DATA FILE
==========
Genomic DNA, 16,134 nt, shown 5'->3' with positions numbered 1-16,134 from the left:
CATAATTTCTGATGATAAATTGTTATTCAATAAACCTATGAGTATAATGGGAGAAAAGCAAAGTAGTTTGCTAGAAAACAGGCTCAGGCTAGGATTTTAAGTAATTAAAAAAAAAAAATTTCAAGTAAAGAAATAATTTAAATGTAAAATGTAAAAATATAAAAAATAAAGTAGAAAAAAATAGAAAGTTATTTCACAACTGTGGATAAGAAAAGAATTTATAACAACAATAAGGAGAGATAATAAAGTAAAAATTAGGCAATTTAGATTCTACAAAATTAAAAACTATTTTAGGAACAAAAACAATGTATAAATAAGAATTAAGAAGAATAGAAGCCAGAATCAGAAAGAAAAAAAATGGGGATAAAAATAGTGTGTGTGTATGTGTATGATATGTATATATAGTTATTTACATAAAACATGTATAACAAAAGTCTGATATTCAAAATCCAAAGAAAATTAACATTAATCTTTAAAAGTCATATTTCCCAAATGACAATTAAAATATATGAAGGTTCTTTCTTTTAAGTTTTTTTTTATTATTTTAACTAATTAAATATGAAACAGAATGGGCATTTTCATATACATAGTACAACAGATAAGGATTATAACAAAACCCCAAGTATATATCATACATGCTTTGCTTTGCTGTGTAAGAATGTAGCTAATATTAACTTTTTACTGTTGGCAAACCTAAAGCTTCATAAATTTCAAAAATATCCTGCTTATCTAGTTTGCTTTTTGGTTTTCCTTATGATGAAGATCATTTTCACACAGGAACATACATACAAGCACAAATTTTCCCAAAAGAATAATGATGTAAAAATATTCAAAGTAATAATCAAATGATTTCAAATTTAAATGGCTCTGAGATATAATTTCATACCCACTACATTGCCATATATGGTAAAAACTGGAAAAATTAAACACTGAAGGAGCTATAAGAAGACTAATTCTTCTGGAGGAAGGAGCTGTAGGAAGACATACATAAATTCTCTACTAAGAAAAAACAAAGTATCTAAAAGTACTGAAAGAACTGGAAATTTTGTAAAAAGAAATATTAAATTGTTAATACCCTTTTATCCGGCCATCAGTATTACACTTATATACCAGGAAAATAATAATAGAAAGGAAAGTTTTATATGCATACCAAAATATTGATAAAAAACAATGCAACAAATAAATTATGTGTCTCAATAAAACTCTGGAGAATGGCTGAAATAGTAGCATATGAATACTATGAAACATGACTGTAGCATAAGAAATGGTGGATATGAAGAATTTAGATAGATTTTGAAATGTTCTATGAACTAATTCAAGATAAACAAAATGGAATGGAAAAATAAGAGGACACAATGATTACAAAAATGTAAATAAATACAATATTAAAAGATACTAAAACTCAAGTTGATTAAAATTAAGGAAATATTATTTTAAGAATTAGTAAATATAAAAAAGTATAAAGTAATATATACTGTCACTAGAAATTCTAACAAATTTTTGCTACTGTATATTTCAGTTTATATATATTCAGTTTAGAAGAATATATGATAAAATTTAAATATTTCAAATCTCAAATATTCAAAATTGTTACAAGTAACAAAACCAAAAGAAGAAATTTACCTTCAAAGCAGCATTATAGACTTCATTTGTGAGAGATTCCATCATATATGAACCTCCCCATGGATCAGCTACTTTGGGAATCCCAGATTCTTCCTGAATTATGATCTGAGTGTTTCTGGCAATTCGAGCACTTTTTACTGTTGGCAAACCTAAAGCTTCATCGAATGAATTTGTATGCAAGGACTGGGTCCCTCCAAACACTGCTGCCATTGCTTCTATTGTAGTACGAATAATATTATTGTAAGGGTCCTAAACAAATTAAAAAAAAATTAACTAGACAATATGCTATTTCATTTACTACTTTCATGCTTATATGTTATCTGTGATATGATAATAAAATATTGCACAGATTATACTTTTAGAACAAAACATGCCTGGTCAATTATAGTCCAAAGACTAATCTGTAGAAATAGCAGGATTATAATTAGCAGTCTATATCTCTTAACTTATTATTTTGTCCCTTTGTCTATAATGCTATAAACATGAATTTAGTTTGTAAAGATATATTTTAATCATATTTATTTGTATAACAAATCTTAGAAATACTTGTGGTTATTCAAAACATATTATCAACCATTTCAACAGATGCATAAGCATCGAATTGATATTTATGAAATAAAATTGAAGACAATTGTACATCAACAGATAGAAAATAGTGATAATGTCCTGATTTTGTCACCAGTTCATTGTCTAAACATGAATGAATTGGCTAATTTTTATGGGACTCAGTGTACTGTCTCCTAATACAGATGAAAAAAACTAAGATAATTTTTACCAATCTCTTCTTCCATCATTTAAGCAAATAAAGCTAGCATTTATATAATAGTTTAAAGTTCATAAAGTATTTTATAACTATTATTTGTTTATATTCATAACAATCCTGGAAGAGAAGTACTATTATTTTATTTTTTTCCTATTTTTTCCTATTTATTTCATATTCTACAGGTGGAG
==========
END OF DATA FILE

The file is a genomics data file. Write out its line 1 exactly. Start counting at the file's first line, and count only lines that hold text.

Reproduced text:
Genomic DNA, 16,134 nt, shown 5'->3' with positions numbered 1-16,134 from the left: